“I want to know 
If you can sit with pain
Mine or your own without moving to hide it
Or fade it 
Or fix it.”

“The Invitation” by Oriah Mountain Dreamer
A way to balance my online world was to be immersed in the natural world. I practiced Qi Gong with my dad, and continued my movement practice of waves by the ocean.  The more I moved and trained outside, the more my heart would ask: what is our interconnection to other? 

When in nature, I’d have these moments of deep surrender to how vast and powerful the lands were. In a moment, we could encounter a bear in the forest or my foot could slip off the rock and I’d be plunging into the rushing waves of the waterfall.  It wasn’t until I took my body to the land that I could really embody the power of the natural world—that I could feel how I, a pebble in the dirt, was infinitely apart of it.  To further explore my curiosity, Tina Robinson, a dear friend, Indigenous Chilkat artist, and my Indigenous studies advisor of OEWA, took me to harvest yellow cedar.  We went to Lax’Kwalaams by boat with Cal (a brilliant fisherman) where Russell (an incredible totem/carving artist) met with us.  He took us to the forest and pointed us in the right direction and Tina, Pearl (Tina’s mentor), Christina (Tina’s cousin) and I were on our way.  This invitation was the beginning of a plethora of beautiful conversations, sharings, teachings and soul encounters.  We created a short experimental documentary called ‘Smgan’ as a way to capture the process of harvesting cedar and to help Tina document her cultural practice.   Thanks to Cineworks and VUVAC for short-listing our video and selecting it as critic’s pick, we were able to share it on a larger platform.  
We went on several other adventures on the land to harvest, to learn and to engage in traditional practices.  Pearl Innes taught us how to weave cedar baskets and Russell Mather, let us help with the 360 pole he’s carving.  I was fortunate to be invited into the creative process and photograph some of Pearl and Tina’s Chilkat weaving and Russell’s carving.  Also, I met Granny Sterritt while she and Tina were drying their seaweed harvest.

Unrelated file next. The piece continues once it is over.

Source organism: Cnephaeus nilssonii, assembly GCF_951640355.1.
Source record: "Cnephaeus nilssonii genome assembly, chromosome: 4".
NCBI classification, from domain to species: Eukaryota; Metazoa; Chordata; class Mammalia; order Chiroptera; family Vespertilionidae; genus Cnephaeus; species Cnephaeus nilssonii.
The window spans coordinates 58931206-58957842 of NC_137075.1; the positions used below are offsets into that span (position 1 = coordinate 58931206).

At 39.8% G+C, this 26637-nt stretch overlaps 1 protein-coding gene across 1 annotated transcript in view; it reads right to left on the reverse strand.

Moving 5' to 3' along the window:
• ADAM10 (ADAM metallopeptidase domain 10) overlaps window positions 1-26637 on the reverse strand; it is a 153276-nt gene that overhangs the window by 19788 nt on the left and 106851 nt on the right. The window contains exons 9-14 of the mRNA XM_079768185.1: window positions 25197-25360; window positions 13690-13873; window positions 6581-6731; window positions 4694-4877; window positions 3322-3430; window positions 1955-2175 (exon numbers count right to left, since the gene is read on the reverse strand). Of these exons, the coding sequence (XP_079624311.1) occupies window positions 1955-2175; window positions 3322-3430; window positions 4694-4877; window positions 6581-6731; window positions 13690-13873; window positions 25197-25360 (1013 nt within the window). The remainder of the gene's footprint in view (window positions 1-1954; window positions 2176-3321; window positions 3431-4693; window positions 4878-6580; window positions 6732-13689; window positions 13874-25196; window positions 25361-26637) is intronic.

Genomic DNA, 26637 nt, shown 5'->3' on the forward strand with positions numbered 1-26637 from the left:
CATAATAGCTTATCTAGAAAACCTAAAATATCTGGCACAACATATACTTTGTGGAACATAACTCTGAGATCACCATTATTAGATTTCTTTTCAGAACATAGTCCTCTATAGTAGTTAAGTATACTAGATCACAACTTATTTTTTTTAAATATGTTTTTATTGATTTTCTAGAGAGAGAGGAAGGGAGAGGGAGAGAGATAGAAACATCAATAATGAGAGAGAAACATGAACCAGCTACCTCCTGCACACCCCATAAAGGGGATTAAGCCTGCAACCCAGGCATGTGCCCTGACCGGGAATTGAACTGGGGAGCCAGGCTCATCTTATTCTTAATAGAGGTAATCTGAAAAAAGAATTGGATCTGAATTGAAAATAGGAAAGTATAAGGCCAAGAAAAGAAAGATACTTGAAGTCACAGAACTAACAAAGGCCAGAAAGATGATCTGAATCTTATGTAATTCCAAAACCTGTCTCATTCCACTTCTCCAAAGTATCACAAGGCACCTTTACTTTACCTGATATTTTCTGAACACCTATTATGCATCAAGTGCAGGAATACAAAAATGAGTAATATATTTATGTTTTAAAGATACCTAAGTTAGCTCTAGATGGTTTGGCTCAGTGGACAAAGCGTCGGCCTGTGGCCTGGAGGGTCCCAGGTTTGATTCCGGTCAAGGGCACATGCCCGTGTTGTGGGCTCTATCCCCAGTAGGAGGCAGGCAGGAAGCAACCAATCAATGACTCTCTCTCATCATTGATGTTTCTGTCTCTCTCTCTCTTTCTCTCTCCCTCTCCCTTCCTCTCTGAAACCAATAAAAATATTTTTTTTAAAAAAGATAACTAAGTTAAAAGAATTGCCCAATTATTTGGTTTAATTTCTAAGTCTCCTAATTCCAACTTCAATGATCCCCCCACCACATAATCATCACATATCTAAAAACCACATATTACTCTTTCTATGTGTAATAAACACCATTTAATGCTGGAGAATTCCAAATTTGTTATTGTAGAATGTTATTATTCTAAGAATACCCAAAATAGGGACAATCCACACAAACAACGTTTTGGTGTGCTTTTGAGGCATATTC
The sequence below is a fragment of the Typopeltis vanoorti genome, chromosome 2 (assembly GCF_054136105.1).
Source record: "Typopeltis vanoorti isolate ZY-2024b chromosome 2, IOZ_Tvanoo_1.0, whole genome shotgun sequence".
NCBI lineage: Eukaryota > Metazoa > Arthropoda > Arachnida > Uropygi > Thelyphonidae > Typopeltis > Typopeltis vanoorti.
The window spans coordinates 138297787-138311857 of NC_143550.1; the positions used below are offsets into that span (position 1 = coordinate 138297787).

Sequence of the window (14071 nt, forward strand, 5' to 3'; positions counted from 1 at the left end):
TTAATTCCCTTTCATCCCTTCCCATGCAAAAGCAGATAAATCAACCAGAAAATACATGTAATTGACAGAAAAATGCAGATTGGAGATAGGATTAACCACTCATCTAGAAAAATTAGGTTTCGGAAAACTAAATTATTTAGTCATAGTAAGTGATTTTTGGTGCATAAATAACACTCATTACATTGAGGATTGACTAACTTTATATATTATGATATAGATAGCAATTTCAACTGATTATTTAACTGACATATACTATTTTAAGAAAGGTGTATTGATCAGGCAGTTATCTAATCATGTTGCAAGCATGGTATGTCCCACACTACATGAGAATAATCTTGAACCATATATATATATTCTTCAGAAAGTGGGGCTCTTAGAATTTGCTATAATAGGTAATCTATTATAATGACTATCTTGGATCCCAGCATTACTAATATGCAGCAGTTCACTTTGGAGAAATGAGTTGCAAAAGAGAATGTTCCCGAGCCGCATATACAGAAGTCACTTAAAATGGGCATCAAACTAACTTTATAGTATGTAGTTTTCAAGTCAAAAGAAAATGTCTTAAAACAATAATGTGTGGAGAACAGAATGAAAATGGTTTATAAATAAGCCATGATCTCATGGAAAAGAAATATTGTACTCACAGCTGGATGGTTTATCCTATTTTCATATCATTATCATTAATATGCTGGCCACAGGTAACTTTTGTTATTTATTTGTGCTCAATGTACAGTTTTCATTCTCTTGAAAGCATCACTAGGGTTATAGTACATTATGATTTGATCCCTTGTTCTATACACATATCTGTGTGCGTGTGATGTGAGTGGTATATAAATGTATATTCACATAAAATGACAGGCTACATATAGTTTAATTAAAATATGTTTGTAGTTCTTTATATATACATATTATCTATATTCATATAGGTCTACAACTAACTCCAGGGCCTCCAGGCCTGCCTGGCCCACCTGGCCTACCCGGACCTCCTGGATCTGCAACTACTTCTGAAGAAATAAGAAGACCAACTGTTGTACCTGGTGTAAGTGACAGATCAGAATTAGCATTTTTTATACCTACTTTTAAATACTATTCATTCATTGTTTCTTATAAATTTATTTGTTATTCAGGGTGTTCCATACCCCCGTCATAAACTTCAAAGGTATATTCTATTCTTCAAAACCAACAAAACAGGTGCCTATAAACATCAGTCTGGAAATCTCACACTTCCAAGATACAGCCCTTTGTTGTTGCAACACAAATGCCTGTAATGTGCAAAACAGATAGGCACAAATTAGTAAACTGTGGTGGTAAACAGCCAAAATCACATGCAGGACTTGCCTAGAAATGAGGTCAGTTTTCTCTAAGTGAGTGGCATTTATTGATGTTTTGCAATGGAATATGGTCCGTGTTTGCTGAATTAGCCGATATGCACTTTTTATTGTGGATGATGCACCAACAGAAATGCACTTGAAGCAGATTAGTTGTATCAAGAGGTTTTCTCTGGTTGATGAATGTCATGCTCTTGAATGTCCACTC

Granny is an oracle of wisdom whose simple teachings led me to a deeper understanding that we are truly “all one”.
I know you might be thinking: how on earth is this related to dance, movement, or embodied practice?  In every way.  Classical training isn’t the only way to development movement vocabulary: it is all but one way.  The more we engage our body in different practices and patterns, the more we develop our universal language. In expanding our vocabulary we’ll be able to share in more diverse conversations with understanding, acceptance and compassion. In addition to the physical practice, is understanding movement as way to engage with spirit.  A dance without spirit is just physical patterns in space: although aesthetically pleasing, it does very little for the the heart.   The more languages that we can use to open for the spirit to move through our body, the more interconnected we are with the Universal Self.  Dance is the portal to the felt presence of the soul.  Maya Angelou famously says, “I’ve learned that people will forget what you said, people will forget what you did, but people will never forget how you made them feel.”
Upon Reflection:
“Attempting to understand consciousness with your mind, is like trying to illuminate the sun with a candle…” 
There are some things in life--invisible and visibly hidden--that can’t be perceived with the eyes or understood by the mind. But they are deeply felt.  When you lose a loved one, grief is but a meager label. To feel the depths of the heartbreak and the sorrow is in its essence…gosh, I still struggle to find the words.  No one person ever understands exactly what another is going through, the story is always different because our experiences and perspectives are all different. But you can feel the volume of energy and share the weight of the burden in felt presence of the company you keep.  It is the same with the emotion of wonder. To touch wonder that is inextricably indescribable but infinitely glorious also leaves you speechlessly in awe.  It’s like that moment when light breaks through the cloud casting its beams so prominently visible across the landscape.  And in a few short breaths, covered by another mass of drifting nimbus’, it’s as if the universe is reminding us that beyond the clouds there is a bright light swimming in the ocean sky, and though visibly hidden, our breakthrough is coming. I know the same story may not take our breath in the same way, but you get the essence of what I mean, right?  
Side Note Story: 
I only intended to be back in Prince Rupert for one month, I had one piece of luggage, and a backpack. With our airport shutdown, I ended up staying for almost a year during which I got to spend time with my family, eat the most amazing food (IG: @theliuskitchen), connect with phenomenal souls, learn about the land I grew up on and expand my ways of seeing and experiencing.   Wild cards.  

**Coming Up Next: The humbling practice of not knowing
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